The
two biggest surprises in last night’s budget were: (1) no-one suspected
there would be major changes to superannuation policy, and (2) it’s
such extraordinarily bad policy.

Every pet shop parrot knows our
super system is dogged by being taxed on the way in, when it’s in there
earning money, and when it comes out. Removing either of the first two
would be a major incentive for people to save for their retirement and
therefore not become a burden on the shrinking number of future
taxpayers as the demographics run their course.

But Peter
Costello incomprehensibly decided to remove the tax on the last phase,
when the super is paid out. His justification is that it’s supposed to
encourage the 60-plus brigade to keep working, picking up some extra
cash on the side as their super becomes tax free.

But the
downside is that it puts the lump sum back on the top of retirees’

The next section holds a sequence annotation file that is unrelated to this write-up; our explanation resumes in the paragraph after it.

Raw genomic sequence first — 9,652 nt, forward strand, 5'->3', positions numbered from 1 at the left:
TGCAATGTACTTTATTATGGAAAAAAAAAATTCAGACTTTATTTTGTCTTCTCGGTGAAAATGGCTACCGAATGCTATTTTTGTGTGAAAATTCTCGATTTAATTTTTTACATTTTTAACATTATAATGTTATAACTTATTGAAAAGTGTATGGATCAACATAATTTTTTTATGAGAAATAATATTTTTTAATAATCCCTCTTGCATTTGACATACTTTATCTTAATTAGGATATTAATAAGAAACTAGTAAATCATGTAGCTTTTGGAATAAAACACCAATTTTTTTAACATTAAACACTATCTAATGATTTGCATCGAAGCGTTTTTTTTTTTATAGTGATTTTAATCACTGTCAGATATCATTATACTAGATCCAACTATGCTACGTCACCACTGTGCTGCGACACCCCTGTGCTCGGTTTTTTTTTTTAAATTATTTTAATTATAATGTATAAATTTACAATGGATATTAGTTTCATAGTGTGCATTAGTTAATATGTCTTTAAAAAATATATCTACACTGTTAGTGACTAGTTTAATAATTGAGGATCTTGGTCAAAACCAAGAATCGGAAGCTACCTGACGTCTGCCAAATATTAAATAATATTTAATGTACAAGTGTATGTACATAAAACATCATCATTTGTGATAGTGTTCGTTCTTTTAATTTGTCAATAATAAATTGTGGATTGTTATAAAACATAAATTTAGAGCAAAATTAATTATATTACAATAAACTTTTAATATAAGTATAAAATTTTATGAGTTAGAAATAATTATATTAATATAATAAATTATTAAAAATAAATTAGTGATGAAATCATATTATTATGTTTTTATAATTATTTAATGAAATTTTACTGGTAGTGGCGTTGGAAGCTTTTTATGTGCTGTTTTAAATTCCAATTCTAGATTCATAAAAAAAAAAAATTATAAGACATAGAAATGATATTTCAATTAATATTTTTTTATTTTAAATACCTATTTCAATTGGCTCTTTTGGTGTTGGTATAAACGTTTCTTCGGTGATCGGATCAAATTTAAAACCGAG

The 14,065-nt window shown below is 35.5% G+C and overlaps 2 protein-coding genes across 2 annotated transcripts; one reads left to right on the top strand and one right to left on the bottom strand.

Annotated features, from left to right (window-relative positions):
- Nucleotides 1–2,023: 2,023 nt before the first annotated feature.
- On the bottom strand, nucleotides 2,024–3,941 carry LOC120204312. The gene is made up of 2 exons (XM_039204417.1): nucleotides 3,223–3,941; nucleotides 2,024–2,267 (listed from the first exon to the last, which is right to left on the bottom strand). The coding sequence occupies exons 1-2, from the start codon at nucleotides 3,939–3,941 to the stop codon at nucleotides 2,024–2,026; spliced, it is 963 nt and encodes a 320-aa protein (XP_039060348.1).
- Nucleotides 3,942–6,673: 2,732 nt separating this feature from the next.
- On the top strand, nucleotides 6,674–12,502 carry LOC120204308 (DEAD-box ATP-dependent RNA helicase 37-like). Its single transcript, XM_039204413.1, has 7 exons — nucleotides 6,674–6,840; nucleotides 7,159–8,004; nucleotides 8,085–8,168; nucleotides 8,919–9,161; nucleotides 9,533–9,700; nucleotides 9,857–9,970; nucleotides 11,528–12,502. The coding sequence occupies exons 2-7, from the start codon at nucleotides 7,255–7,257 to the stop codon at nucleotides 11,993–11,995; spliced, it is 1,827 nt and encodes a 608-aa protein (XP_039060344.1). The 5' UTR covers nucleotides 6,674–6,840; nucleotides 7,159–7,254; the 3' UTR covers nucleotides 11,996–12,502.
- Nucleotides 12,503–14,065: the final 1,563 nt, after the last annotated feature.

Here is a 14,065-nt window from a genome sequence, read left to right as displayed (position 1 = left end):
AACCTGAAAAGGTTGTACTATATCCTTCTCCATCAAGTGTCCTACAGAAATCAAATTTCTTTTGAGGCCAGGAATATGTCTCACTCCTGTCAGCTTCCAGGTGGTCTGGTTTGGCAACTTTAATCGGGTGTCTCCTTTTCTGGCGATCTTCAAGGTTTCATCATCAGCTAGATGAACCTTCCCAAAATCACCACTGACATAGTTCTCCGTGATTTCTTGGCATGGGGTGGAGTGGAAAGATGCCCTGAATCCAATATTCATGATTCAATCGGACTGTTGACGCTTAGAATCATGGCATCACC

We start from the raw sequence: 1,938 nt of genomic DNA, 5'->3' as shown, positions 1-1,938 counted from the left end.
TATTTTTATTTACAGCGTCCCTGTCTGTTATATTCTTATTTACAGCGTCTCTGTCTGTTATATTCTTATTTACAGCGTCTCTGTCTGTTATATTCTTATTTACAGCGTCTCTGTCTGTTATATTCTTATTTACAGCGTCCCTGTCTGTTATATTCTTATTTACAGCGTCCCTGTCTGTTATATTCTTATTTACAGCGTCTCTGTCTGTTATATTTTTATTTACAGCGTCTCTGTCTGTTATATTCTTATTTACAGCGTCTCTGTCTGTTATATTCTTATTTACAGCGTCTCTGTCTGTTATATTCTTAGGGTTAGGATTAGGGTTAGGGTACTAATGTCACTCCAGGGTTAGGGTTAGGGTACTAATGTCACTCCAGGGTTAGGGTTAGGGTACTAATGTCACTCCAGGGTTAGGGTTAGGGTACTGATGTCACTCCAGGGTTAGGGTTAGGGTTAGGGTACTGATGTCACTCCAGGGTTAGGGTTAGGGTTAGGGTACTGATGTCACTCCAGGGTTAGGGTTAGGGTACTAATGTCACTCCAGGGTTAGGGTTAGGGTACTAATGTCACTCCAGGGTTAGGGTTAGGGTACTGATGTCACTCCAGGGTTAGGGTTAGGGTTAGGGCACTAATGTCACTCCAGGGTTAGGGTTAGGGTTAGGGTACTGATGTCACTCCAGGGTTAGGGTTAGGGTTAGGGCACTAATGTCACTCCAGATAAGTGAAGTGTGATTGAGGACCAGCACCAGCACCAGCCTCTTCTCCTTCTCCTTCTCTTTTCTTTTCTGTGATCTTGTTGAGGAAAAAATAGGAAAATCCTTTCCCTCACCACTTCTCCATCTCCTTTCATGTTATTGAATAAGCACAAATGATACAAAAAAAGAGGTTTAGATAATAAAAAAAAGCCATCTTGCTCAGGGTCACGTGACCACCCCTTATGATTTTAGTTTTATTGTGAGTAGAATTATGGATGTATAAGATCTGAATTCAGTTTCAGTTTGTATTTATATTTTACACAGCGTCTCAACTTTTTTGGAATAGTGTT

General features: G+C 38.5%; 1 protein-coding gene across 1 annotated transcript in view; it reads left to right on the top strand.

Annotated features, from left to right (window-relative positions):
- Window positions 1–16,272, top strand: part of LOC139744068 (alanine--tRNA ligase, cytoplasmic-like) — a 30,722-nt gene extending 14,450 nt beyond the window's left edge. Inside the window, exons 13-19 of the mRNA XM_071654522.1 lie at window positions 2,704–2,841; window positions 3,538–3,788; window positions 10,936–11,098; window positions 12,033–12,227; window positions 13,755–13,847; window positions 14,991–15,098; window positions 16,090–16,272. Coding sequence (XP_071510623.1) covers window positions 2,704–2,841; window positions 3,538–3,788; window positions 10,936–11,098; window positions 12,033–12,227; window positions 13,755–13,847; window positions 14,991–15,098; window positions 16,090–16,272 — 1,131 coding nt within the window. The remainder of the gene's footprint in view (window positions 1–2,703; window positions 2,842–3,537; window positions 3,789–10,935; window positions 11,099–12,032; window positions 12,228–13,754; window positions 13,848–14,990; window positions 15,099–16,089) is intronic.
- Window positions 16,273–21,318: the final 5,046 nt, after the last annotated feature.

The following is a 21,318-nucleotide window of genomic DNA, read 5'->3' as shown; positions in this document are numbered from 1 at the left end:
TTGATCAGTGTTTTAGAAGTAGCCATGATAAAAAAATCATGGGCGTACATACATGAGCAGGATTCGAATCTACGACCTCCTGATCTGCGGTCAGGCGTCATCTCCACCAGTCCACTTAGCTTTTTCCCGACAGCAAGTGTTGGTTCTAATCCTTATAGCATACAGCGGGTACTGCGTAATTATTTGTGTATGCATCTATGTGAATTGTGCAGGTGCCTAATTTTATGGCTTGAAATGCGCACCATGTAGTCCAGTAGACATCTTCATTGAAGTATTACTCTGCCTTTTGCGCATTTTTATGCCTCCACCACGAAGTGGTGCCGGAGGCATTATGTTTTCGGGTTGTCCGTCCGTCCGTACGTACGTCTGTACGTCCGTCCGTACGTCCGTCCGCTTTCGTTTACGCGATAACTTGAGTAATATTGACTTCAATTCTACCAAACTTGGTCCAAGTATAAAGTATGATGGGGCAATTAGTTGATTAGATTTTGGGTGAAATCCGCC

agenda. Instead of being punitively taxed to discourage retirees taking
their lump sum and blowing it, the whole thing becomes a tax-free
bonanza.

The reality is that the 9% compulsory super is taking
a very long time to kick in with meaningful impact. The first of the
baby boomers retiring in the next couple of years haven’t really saved
much superannuation, so it won’t take much to use up the lump sum and
tip them back on the pension.

And at the same time, the pension
is becoming more easily accessible. The electoral bribe in the budget
is two-fold – families with kids and the emerging legion of retiring
baby boomers. Grey power spendthrifts win against sound policy.

If
Costello had a longer term view, he would have removed the tax on super
going in or on what it earns while it’s in there. That would have
become a big incentive to save. Instead, what he did last night becomes
a big incentive to spend.

Peter Fray

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Peter Fray
Editor-in-chief of Crikey

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